There’s good news and not-so-good news for U.S. teen employment this year. The number of 16-to-19-year olds who found work in June reached 1.129 million, beating a record that is more than 20 years old.
At the same time, the 4.884 million teens who were working last month represent the lowest total since 2010, when 4.833 million were employed. In June of 2019, 5.941 million teens were working, and in 1999, 7.900 million had jobs.
Outplacement firm Challenger, Gray & Christmas reported the data on Thursday.
The firm also noted that the unemployment rate for teens in June was 24.5%, nearly 10 points higher than the year-ago unemployment rate of 15%. This past April, the unemployment rate for teens was higher than the participation rate, the first time that has happened since Challenger Gray began keeping records. The Bureau of Labor Statistics reported last month that teen unemployment could be as high 40% this year.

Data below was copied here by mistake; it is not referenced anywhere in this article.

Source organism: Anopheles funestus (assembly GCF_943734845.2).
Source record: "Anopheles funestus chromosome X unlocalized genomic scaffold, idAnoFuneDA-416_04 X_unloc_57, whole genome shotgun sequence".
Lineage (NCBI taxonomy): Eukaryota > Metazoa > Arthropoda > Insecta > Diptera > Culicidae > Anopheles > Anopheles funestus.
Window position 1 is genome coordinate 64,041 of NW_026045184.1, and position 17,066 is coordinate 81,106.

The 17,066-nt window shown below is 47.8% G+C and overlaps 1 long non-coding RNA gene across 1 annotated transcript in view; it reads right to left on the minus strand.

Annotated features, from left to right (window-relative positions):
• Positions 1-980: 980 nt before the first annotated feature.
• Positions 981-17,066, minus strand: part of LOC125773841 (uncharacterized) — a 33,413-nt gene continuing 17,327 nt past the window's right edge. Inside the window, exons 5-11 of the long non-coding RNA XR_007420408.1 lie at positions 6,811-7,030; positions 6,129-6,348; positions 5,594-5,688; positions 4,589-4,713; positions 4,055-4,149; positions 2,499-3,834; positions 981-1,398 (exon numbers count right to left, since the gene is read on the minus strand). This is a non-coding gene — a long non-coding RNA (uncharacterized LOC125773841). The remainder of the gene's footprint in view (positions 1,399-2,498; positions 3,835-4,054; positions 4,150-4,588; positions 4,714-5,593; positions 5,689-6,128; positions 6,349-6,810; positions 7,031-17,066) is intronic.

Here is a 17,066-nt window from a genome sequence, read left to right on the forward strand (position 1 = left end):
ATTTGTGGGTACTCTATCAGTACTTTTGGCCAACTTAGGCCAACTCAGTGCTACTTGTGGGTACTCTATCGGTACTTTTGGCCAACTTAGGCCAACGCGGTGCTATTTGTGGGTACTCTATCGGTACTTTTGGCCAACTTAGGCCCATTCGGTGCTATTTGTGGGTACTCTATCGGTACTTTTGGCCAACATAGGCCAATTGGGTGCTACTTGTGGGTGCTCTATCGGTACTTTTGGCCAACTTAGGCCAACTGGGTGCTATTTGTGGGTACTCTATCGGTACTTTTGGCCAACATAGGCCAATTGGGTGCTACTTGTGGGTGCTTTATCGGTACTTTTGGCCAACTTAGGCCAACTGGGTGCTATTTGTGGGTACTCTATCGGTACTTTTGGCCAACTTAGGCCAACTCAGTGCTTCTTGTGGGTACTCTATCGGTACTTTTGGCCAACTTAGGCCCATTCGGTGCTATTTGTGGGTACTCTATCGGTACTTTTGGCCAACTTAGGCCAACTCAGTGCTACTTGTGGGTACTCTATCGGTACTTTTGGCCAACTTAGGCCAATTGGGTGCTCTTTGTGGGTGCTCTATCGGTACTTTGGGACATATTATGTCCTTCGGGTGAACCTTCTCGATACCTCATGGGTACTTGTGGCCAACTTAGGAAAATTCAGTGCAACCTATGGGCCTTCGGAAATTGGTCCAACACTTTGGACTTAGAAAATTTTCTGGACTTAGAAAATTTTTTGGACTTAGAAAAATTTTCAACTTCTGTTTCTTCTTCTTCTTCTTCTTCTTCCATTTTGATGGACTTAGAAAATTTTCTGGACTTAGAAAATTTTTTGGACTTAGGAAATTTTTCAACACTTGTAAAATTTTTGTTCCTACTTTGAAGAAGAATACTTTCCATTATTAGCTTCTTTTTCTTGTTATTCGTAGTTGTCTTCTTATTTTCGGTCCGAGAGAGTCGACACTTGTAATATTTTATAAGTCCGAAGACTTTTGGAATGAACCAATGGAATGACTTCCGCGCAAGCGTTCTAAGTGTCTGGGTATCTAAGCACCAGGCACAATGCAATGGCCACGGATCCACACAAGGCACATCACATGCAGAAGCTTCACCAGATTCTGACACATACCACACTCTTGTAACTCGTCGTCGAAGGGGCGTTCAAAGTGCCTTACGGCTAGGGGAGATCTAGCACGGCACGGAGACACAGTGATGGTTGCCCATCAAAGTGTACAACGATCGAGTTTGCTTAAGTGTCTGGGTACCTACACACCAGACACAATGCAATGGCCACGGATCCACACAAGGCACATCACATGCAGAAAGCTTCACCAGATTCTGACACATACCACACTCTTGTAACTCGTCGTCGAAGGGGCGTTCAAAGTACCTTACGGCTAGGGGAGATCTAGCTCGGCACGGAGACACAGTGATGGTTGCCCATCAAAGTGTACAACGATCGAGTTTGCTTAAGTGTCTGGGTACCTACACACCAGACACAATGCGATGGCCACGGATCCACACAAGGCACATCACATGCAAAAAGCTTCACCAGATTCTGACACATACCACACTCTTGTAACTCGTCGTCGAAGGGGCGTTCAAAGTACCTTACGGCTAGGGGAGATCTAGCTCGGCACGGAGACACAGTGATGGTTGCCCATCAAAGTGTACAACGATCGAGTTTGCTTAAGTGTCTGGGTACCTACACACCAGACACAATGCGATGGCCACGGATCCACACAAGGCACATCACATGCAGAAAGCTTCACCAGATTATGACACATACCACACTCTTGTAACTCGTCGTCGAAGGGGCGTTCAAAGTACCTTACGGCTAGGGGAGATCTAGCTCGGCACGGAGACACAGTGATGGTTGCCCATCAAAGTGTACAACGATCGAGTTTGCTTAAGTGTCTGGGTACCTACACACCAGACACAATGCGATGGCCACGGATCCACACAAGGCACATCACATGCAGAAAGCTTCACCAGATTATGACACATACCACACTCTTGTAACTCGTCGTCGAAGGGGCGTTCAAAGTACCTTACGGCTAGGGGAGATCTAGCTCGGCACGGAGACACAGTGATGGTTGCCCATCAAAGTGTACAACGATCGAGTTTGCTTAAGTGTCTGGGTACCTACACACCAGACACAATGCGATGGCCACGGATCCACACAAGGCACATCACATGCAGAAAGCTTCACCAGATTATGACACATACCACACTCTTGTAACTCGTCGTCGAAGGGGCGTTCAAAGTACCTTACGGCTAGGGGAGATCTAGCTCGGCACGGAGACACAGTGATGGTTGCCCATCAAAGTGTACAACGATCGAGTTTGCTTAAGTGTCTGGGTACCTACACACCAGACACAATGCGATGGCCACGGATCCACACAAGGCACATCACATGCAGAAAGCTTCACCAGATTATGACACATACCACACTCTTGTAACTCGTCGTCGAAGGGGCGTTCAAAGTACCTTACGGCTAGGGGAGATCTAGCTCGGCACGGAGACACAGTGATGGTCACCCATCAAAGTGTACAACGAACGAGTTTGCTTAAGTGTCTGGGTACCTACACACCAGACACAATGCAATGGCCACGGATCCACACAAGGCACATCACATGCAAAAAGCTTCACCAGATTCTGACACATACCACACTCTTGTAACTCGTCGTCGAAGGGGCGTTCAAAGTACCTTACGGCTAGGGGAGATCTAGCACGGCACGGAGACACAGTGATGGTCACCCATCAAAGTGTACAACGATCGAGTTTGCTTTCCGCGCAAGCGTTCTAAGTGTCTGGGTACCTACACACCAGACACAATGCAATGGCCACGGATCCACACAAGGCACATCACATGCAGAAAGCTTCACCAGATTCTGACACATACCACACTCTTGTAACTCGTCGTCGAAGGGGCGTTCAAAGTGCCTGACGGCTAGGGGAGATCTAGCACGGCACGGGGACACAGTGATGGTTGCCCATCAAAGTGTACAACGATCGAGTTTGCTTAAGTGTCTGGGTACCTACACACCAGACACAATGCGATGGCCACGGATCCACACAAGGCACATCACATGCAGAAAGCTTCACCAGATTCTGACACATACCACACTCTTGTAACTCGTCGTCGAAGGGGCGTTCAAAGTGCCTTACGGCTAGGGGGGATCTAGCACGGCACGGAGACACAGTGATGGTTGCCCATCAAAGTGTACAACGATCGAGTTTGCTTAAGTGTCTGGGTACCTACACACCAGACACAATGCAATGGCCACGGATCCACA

Commenting on the positive report for June, Challenger Gray Senior Vice President Andrew Challenger said, “This is great news for teens who want to get back to work. The current data suggests many of the jobs returning to the economy due to reopenings are going to teen workers.”
Teen employment is particularly hard-hit by the COVID-19 pandemic. The risks involved in typical summer jobs for teens may limit the number of services like fast-food restaurants and retail stores that reopen. Andrew Challenger noted, “We’re not seeing the numbers of employed teens we saw last summer, which was one of the best teen job markets since 2001.”
Last year, 1.737 million teens found jobs in the three-month period between May and July. In May and June of this year, 1.723 million were employed. Since Challenger Gray began tracking this number in 1998, the average number of summer jobs for teens is 1.473 million. Since 2006, the average is 1.368 million.